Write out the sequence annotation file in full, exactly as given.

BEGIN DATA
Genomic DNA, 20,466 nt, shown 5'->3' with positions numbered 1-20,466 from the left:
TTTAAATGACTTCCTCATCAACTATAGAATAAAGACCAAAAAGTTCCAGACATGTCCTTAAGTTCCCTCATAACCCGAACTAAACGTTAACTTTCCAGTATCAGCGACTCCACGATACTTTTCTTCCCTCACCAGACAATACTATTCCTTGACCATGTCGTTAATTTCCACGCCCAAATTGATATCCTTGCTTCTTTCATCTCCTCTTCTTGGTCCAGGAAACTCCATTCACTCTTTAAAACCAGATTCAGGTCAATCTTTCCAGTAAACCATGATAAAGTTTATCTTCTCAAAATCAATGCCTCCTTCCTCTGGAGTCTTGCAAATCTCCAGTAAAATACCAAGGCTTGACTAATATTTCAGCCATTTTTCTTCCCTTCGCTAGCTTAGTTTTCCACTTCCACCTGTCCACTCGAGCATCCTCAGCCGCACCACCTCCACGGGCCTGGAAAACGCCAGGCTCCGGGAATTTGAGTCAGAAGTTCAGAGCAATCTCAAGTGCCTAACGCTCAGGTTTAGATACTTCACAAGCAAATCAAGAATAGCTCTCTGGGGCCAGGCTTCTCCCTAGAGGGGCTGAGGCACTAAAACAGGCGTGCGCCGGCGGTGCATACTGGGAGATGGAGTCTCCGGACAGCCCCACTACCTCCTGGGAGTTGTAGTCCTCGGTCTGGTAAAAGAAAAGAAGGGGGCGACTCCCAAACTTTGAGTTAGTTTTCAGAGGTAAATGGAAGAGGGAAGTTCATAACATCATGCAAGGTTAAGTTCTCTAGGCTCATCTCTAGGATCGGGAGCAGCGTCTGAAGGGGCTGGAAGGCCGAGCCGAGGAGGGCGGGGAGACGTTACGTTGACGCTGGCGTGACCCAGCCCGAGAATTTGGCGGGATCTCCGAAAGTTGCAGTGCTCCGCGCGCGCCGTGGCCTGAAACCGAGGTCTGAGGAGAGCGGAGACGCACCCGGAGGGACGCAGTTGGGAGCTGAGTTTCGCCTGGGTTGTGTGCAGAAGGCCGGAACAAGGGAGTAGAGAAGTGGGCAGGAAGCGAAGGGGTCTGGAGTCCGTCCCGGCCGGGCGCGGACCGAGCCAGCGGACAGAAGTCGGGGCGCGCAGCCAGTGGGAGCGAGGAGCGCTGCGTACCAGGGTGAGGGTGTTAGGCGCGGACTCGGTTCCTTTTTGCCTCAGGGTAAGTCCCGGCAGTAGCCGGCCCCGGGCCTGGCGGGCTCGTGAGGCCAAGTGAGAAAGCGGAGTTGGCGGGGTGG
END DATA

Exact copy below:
Genomic DNA, 20,466 nt, shown 5'->3' with positions numbered 1-20,466 from the left:
TTTAAATGACTTCCTCATCAACTATAGAATAAAGACCAAAAAGTTCCAGACATGTCCTTAAGTTCCCTCATAACCCGAACTAAACGTTAACTTTCCAGTATCAGCGACTCCACGATACTTTTCTTCCCTCACCAGACAATACTATTCCTTGACCATGTCGTTAATTTCCACGCCCAAATTGATATCCTTGCTTCTTTCATCTCCTCTTCTTGGTCCAGGAAACTCCATTCACTCTTTAAAACCAGATTCAGGTCAATCTTTCCAGTAAACCATGATAAAGTTTATCTTCTCAAAATCAATGCCTCCTTCCTCTGGAGTCTTGCAAATCTCCAGTAAAATACCAAGGCTTGACTAATATTTCAGCCATTTTTCTTCCCTTCGCTAGCTTAGTTTTCCACTTCCACCTGTCCACTCGAGCATCCTCAGCCGCACCACCTCCACGGGCCTGGAAAACGCCAGGCTCCGGGAATTTGAGTCAGAAGTTCAGAGCAATCTCAAGTGCCTAACGCTCAGGTTTAGATACTTCACAAGCAAATCAAGAATAGCTCTCTGGGGCCAGGCTTCTCCCTAGAGGGGCTGAGGCACTAAAACAGGCGTGCGCCGGCGGTGCATACTGGGAGATGGAGTCTCCGGACAGCCCCACTACCTCCTGGGAGTTGTAGTCCTCGGTCTGGTAAAAGAAAAGAAGGGGGCGACTCCCAAACTTTGAGTTAGTTTTCAGAGGTAAATGGAAGAGGGAAGTTCATAACATCATGCAAGGTTAAGTTCTCTAGGCTCATCTCTAGGATCGGGAGCAGCGTCTGAAGGGGCTGGAAGGCCGAGCCGAGGAGGGCGGGGAGACGTTACGTTGACGCTGGCGTGACCCAGCCCGAGAATTTGGCGGGATCTCCGAAAGTTGCAGTGCTCCGCGCGCGCCGTGGCCTGAAACCGAGGTCTGAGGAGAGCGGAGACGCACCCGGAGGGACGCAGTTGGGAGCTGAGTTTCGCCTGGGTTGTGTGCAGAAGGCCGGAACAAGGGAGTAGAGAAGTGGGCAGGAAGCGAAGGGGTCTGGAGTCCGTCCCGGCCGGGCGCGGACCGAGCCAGCGGACAGAAGTCGGGGCGCGCAGCCAGTGGGAGCGAGGAGCGCTGCGTACCAGGGTGAGGGTGTTAGGCGCGGACTCGGTTCCTTTTTGCCTCAGGGTAAGTCCCGGCAGTAGCCGGCCCCGGGCCTGGCGGGCTCGTGAGGCCAAGTGAGAAAGCGGAGTTGGCGGGGTGG